Alternating between doing keynote and plenary addresses, including two seminars each per destination, I felt exhausted (especially because of the plane rides, sleeping in places unfamiliar---namamahay, and unguarded eating) but fulfilled that God would use us (in spite of our being unworthy vessels) to inspire these teachers to persevere in their God-given purpose.

The bonus, of course, was that we'd been able to promote our books. Kudos to OMF's Choy, Lynnie and Aileen and their staff, also Arlene of PCBS Tacloban! Lynnie practically mothered us in Tacloban.

In all these events, Grace especially had to sign piles and piles of her children's books and devotionals, followed by lots of kodakan.

Not only have we made a lot of new friends and acquaintances, including ACSI's Janet Nason, Tabitha Bullecer, Naxie Ebarle, Chambi Soriano, Dahlia Businos, and Ces Tajale; and the teachers who showered us with appreciation and love. These ACSI ladies and their associates never seemed to rest, with the continuing education and empowerment of Christian educators and (thus) their pupils as their primary concern.

I won't forget Naxie (or Gay, her other nickname), probably one of the most joyful and energetic persons I've ever met. She always brought the house down with her wit and memorable teaching demonstrations.

Attending Christ Fellowship Church in Davao, we met Karen Guitarte who happened to be a volunteer at Davao's hit Christian radio station, The Edge Radio; which led the following day to my live radio guesting re my book "Going Up?" in the station's two-hour "Fill In the Blanks" program.

Station manager Faye Magalong's cool and casual interviewing style made the talk seem like a breeze. She introduced the night's theme with the the fill-in-the-blank statement, "Success to me is ___," after which text and online messages came streaming in.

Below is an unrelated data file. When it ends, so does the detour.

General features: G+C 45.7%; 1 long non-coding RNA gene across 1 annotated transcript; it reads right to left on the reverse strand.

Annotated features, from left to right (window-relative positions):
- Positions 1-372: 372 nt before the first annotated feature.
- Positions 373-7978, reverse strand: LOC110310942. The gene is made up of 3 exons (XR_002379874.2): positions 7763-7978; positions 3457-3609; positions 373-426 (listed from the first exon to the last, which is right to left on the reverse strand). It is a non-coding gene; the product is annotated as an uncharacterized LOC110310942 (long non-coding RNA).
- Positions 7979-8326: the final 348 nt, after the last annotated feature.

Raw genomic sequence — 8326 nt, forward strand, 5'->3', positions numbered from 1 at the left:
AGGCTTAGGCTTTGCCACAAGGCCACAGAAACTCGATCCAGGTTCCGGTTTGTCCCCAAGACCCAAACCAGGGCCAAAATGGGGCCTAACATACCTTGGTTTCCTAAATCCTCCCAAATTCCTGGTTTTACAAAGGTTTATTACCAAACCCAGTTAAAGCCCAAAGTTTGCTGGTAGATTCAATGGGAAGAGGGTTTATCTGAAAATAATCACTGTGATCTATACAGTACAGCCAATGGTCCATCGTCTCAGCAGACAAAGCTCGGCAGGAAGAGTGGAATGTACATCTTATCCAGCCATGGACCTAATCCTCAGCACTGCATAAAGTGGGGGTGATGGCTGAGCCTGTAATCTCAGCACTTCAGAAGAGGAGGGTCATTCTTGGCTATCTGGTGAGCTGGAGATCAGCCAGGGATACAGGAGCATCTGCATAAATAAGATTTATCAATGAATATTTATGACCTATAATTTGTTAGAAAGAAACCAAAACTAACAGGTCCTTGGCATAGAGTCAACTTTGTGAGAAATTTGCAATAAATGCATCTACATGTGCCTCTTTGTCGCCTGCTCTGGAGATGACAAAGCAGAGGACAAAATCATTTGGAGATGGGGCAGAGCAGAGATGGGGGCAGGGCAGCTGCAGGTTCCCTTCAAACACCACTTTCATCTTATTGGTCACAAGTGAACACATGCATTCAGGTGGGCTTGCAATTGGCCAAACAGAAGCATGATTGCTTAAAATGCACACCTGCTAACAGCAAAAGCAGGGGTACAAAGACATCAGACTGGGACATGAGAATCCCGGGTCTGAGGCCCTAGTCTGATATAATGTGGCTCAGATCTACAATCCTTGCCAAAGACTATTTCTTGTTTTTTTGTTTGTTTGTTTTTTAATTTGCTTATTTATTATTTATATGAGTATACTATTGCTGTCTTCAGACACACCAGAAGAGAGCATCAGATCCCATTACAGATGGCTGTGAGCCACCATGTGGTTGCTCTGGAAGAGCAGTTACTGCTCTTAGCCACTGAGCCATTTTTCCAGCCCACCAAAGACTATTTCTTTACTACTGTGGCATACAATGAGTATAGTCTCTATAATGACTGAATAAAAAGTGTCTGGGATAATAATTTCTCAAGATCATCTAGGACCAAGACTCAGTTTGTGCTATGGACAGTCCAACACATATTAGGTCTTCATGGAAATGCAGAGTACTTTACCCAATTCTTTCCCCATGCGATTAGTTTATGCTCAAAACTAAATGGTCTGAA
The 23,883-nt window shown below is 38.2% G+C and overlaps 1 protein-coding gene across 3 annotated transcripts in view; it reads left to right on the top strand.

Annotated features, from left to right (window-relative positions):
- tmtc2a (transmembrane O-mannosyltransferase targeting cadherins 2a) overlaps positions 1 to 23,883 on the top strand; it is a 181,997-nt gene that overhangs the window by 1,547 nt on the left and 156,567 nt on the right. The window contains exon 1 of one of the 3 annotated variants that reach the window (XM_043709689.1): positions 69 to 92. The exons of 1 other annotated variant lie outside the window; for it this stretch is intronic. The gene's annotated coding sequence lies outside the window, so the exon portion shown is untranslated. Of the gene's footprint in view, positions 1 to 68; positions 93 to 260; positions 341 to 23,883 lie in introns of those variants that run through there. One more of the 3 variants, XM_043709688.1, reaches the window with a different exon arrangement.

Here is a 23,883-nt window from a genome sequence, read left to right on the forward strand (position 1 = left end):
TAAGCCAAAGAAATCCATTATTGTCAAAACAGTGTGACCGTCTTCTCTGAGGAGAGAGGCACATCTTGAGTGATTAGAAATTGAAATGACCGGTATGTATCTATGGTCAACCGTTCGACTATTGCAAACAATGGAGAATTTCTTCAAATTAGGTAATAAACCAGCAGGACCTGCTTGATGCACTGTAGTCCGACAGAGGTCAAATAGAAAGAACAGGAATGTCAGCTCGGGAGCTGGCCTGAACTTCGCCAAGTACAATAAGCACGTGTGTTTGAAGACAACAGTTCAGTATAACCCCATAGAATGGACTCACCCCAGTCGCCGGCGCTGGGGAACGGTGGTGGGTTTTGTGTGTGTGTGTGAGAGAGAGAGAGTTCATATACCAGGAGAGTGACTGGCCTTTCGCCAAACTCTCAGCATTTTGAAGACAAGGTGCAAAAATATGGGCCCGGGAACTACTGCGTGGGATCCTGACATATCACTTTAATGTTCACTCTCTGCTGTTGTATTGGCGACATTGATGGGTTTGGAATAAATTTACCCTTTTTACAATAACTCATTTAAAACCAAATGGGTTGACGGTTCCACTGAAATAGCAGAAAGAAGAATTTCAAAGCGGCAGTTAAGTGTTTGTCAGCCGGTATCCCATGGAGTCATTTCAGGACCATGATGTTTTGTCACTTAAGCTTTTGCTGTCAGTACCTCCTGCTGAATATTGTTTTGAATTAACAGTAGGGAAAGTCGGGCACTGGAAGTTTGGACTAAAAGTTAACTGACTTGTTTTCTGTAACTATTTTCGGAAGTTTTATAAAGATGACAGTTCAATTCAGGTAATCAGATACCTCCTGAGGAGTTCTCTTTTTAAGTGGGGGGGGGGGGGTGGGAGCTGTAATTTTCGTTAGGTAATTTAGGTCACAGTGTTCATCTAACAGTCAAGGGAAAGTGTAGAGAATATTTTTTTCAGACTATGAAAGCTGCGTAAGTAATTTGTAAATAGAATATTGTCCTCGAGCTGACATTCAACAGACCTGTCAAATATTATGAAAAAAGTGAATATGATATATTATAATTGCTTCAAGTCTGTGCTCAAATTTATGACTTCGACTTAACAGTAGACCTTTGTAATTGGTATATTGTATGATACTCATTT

The Edge Radio has been a pretty powerful medium, bringing the gospel to the young via its contemporary Christian music and themes which college students and yuppies could relate to.

Well, I thought I could carry on being on full-throttle mode.

I came back to Manila sick and utterly exhausted, unable to do another important task I promised to do for someone.

"I've opted to do things the linear way," I told Grace as I flopped my legs up to just take it easy after a workshop. I marvelled at how she could sit down to write her newspaper column or her blog while we took our break in between our speaking or facilitating assignments.

I used to be a multi-tasker too but nowadays I've made a decision to do things one at a time. At my age, I should.

And foremost in my mind today is to be with my daughter Lucci and her family---be lola to my grandkids Paolo Joaquin and Charlize when I visit them in Sydney soon.

"Do not get sick or you may be quarantined," warned Lucci. Knowing how strict Australia is, I am not taking any chances.

"Be still and know that I am God"(Psalm 46:10), always reminds me that I am but dust, clay in the Potter's hand. And it is up to Him to use me. I will soon be ready for my next assignment. Meanwhile, He too says, "Sit back. Relax. Put up your feet. Dig into My Word. Feast in the abundance of My grace, for this is where you'll find healing."